1: Carbon neutral airport

Bristol Airport is rightly dealing with emissions from their buildings, but the term ‘carbon neutral airport’ is like saying the M4 is carbon neutral apart from the cars on it. Or a fossil fuel firm boasting it has put solar panels on its roof. The sole purpose of the airport is to enable planes to fly, using vast amounts of kerosene.

The airport’s own figures show that direct emissions from the airport itself are only 6.7% (6,400 tonnes a year) of overall emissions of 938,000 tonnes. This is their figure to include land travel to and from the airport and airplane ‘landing and take-off, cruise and descent’ (which still doesn’t include overall flight emissions).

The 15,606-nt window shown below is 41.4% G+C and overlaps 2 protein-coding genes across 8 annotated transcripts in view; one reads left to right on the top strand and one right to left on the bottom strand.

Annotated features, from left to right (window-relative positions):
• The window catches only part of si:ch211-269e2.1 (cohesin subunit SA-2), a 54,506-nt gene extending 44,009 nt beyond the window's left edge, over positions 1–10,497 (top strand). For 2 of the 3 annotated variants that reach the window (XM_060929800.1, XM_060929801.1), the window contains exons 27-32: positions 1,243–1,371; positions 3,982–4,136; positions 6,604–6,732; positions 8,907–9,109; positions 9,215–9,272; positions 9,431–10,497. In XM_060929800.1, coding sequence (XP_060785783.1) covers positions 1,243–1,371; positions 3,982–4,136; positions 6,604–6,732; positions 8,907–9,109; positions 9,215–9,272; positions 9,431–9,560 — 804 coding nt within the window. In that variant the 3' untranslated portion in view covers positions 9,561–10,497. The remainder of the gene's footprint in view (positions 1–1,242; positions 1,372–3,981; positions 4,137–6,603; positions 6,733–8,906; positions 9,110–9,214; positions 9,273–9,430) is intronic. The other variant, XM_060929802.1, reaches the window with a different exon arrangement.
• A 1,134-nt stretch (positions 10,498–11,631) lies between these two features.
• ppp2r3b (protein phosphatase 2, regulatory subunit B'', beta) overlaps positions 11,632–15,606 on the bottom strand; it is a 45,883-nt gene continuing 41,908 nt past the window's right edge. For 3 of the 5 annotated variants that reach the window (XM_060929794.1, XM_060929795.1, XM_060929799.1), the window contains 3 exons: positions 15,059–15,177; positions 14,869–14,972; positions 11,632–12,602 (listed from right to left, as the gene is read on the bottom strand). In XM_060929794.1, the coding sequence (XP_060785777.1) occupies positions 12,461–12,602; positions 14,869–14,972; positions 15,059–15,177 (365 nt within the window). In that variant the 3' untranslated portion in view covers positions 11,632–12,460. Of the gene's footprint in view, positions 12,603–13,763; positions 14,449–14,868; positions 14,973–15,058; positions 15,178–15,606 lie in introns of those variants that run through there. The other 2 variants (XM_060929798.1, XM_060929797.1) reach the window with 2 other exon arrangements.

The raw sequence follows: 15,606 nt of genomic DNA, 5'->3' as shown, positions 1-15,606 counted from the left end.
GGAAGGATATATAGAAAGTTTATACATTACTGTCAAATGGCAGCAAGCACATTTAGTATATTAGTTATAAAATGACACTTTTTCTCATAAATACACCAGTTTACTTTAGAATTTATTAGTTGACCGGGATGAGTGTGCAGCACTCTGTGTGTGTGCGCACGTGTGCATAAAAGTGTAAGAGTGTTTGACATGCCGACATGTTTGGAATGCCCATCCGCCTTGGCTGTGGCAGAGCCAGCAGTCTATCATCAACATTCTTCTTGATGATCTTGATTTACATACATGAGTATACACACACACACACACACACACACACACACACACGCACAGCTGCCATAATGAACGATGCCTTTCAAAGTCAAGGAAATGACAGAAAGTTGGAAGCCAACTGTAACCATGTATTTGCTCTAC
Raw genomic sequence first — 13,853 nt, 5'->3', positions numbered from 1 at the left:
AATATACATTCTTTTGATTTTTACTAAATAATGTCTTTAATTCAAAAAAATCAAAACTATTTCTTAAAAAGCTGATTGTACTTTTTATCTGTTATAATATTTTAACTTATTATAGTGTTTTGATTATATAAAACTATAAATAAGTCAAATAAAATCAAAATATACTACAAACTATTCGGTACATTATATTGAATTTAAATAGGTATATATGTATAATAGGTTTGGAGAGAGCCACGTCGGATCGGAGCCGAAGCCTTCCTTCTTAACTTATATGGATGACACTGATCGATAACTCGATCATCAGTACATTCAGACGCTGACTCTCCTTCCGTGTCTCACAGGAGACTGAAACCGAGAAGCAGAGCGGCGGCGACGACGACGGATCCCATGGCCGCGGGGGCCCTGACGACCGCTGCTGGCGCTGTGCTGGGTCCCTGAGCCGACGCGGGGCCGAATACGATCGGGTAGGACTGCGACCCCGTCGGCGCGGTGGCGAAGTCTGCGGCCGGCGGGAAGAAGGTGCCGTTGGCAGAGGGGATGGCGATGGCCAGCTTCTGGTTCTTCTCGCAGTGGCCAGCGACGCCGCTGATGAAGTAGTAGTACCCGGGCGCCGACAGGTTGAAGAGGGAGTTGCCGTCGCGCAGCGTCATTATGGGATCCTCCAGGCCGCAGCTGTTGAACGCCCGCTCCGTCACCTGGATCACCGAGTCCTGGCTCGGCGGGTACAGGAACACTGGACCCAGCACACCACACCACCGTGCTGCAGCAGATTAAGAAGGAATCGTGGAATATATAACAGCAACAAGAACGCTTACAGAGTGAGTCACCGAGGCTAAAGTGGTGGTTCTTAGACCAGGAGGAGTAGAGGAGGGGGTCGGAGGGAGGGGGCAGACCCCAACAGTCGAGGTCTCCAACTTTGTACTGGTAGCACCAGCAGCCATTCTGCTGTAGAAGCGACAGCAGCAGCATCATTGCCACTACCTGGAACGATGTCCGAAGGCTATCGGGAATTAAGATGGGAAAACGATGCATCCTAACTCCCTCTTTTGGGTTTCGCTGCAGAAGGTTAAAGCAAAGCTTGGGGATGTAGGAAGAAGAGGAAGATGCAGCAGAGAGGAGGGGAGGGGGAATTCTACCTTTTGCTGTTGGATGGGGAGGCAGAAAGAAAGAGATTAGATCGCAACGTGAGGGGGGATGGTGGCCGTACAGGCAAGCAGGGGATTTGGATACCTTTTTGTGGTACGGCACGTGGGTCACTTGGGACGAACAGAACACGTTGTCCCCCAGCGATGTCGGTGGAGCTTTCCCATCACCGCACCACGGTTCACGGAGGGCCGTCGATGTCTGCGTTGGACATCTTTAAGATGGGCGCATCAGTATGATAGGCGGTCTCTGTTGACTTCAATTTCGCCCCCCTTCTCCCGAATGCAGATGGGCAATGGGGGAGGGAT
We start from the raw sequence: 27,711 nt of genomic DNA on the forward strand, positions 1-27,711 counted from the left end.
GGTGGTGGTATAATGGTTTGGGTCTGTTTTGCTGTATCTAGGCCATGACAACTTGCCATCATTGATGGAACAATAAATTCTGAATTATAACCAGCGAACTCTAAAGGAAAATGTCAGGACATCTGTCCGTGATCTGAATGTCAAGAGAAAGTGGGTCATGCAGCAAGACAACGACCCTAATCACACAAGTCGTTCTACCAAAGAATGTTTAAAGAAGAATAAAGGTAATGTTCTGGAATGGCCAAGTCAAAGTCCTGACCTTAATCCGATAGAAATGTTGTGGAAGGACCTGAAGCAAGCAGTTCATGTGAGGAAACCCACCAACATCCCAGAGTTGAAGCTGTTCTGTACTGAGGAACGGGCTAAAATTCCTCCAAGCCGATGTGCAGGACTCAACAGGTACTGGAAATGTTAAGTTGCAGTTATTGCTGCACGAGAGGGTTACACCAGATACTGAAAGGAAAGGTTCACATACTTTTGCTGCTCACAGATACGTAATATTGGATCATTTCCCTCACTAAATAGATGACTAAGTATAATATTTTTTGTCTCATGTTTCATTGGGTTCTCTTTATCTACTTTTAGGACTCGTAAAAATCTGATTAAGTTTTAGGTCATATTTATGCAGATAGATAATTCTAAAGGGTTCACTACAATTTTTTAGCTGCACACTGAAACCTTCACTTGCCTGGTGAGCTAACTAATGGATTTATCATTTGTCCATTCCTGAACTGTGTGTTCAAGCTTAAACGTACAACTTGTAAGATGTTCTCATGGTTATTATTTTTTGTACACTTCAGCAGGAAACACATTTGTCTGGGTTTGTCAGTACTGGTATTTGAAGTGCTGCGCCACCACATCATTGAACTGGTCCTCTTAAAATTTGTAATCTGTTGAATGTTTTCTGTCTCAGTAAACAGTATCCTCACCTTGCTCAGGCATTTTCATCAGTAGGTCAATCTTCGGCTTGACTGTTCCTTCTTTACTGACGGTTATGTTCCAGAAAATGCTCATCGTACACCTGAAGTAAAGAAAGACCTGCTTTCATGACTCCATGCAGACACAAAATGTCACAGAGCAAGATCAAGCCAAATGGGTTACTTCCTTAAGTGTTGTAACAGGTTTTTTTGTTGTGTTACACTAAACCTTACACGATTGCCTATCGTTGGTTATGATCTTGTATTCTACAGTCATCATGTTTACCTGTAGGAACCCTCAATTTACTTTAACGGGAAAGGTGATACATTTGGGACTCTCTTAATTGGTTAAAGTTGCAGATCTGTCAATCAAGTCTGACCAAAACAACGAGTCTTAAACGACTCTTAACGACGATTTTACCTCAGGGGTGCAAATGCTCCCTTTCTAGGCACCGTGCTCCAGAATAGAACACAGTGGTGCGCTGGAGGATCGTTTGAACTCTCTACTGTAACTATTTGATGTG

Focussing on these small savings is an attempt to distract from the 1m tonnes of additional CO2 emissions a year that airport expansion from 10m to 12m passengers a year would produce.